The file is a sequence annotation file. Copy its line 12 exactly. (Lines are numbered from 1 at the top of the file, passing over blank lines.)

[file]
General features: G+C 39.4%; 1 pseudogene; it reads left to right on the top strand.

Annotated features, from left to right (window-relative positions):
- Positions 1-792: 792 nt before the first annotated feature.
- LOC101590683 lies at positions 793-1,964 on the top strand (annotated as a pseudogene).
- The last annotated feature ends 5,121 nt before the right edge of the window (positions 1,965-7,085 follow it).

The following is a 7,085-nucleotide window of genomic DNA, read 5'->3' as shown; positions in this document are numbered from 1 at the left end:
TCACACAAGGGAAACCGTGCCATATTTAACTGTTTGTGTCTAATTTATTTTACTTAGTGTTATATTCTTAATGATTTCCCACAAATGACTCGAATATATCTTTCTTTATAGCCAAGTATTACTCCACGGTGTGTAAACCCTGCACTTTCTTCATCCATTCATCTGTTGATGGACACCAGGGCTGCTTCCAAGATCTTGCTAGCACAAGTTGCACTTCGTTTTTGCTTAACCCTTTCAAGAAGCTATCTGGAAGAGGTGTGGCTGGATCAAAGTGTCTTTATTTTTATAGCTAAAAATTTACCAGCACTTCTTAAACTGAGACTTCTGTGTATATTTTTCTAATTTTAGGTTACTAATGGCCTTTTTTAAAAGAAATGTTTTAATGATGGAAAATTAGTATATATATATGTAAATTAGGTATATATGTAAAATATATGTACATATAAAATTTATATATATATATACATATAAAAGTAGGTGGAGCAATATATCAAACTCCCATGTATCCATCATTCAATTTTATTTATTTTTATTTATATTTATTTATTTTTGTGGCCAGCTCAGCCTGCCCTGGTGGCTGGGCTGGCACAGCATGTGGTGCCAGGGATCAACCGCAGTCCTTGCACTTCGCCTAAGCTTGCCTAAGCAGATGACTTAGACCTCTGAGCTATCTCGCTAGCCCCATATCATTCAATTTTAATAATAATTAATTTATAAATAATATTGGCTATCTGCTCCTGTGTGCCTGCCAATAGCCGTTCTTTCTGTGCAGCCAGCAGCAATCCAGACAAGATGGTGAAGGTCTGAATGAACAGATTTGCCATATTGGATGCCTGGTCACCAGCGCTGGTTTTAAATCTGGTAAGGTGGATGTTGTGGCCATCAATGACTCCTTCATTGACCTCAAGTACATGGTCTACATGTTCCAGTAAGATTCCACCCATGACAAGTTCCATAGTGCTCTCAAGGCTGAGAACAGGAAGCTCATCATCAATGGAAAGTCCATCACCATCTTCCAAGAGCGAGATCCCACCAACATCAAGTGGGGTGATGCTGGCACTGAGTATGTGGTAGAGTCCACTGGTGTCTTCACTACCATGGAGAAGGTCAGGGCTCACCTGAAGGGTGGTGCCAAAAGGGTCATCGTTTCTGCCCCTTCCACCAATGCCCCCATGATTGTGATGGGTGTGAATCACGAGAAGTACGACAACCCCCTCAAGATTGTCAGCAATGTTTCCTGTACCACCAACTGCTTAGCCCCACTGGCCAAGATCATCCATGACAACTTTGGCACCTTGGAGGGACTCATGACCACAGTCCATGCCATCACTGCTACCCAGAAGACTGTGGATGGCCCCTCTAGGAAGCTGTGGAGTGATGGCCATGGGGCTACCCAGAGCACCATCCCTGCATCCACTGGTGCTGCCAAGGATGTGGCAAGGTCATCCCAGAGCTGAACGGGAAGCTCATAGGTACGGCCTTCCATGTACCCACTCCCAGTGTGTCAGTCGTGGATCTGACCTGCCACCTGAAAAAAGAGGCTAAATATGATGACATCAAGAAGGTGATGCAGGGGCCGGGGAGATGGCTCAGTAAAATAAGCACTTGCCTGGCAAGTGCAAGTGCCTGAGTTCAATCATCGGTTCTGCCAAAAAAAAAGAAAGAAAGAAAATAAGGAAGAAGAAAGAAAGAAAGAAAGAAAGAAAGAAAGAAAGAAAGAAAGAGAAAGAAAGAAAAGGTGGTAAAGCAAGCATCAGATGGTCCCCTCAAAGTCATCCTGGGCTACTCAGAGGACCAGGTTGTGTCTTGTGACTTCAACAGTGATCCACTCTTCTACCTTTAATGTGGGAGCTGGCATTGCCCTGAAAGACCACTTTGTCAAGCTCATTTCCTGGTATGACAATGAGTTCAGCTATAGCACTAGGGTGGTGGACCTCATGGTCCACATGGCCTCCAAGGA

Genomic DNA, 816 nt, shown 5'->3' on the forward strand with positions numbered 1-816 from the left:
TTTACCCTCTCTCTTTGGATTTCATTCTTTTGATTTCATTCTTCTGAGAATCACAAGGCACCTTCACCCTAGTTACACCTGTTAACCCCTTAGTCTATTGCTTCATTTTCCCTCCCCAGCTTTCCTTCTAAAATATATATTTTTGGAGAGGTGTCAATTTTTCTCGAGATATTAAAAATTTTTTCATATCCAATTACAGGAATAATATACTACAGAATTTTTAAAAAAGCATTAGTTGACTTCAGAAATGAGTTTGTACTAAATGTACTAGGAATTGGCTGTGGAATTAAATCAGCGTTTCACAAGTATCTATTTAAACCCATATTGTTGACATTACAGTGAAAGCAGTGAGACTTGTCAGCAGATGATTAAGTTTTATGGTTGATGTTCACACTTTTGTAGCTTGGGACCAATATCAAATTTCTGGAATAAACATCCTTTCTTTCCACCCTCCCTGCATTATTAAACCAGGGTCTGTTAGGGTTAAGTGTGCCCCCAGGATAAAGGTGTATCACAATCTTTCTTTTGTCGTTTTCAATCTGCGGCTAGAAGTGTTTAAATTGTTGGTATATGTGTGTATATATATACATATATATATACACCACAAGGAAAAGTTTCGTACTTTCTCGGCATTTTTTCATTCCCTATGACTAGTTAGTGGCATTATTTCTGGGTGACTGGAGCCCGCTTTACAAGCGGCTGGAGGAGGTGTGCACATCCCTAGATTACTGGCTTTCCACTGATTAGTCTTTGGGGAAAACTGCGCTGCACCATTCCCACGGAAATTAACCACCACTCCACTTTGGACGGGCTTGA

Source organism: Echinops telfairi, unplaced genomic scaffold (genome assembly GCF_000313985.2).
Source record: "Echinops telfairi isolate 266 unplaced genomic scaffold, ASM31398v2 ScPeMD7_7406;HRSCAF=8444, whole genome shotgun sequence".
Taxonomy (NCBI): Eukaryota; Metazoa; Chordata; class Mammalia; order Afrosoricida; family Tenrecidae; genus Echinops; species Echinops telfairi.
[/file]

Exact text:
Taxonomy (NCBI): Eukaryota; Metazoa; Chordata; class Mammalia; order Afrosoricida; family Tenrecidae; genus Echinops; species Echinops telfairi.